1636. ARTICLE VI.

American ships of war may enter the river and anchor at Paknam; but they shall not proceed above Paknam unless with the consent of the Siamese authorities, which shall be given where it is necessary that a hip shall go into dock for repairs. Any American ships of war conveyng to Siam a public functionary, accredited by the American Governnent to the court of Bangkok, shall be allowed to come up to Bangkok, but shall not pass the forts called Phrachamit and Pit-pach-ruck, unless expressly permitted to do so by the Siamese Government. But in the absence of an American ship of war, the Siamese authorities engage to furnish the Consul with a force sufficient to enable him to give effect to his authority over American citizens and to enforce discipline among American shipping.

1637. ARTICLE VIII.

The code of regulations appended to this treaty shall be enforced by the Consul, with the co-operation of the Siamese authorities; and they, the said authorities and Consuls, shall be enabled to introduce any further regulations which may be found necessary in order to give effect to the objects of this treaty.

All fines and penalties inflicted for infraction of the provisions and regulations of this treaty shall be paid to the Siamese Government.

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General regulations under which American trade is to be conducted in

Siam.

1638. REGULATION FIRST.

The master of every American ship coming to Bangkok to trade must, either before or after entering the river, as may be found convenient, report the arrival of his vessel at the custom-house at Paknam, together with the number of his crew and guns, and the port from whence be comes. Upon anchoring his vessel at Paknam, he will deliver into the custody of the custom-house officers all his guns and ammunition, and a custom-house officer will then be appointed to the vessel, and will proceed in her to Bangkok."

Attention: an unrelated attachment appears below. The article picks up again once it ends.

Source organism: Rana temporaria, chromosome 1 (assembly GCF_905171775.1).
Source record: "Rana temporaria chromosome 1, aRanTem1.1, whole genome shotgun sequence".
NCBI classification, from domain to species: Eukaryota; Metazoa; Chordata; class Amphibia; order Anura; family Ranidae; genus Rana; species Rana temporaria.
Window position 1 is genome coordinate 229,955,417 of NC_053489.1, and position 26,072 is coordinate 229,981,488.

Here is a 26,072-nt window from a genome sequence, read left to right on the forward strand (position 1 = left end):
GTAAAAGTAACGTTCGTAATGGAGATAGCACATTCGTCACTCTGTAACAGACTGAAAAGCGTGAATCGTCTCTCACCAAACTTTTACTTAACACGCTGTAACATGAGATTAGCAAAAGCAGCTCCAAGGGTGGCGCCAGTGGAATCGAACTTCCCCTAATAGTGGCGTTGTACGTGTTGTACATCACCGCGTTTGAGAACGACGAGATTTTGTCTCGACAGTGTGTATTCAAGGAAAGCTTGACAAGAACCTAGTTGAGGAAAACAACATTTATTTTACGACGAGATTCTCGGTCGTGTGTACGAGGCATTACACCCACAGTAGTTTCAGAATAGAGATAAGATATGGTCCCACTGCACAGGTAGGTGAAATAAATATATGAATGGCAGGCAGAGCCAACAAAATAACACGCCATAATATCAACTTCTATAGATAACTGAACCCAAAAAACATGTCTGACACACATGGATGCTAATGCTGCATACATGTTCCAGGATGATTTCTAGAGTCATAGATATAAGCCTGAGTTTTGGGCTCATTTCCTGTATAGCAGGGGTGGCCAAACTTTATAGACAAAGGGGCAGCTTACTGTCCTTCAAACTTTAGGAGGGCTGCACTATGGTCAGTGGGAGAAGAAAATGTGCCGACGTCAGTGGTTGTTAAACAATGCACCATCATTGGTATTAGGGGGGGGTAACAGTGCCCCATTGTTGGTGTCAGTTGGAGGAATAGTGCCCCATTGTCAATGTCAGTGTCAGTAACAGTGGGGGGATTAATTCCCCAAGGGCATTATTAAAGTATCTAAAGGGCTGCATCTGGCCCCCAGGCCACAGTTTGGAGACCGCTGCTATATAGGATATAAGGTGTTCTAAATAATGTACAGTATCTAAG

1639. REGULATION SECOND.

A vessel passing Paknam without discharging her guns and ammunition, as directed in the foregoing regulation, will be sent back to Paknam, to comply with its provisions, and will be fined eight hundred ticals for having so disobeyed. After delivery of her guns and ammunition she will be permitted to return to Bangkok to trade.

1640. REGULATION THIRD.

When an American vessel shall have cast anchor at Bangkok, the master, unless a Sunday should intervene, will, within four and twenty hours after arrival, proceed to the American Consulate and deposit there his ship's papers, bills of lading, &c., together with a true manifest of his import cargo; and upon the Consul's reporting these particulars to the custom-house, permission to break bulk will at once be given by the latter.

For neglecting so to report his arrival, or for presenting a false manifest, the master will subject himself, in each instance, to a penalty of four hundred ticals; but he will be allowed to correct, within twentyfour hours after delivery of it to the Consul, any mistake he may discover in his manifest, without incurring the above-mentioned penalty.

1 By a decree of the Siamese Government, dated December 17, 1867, regulation first is so far modified as to require the deposit of powder only, the guns being allowed to remain on board.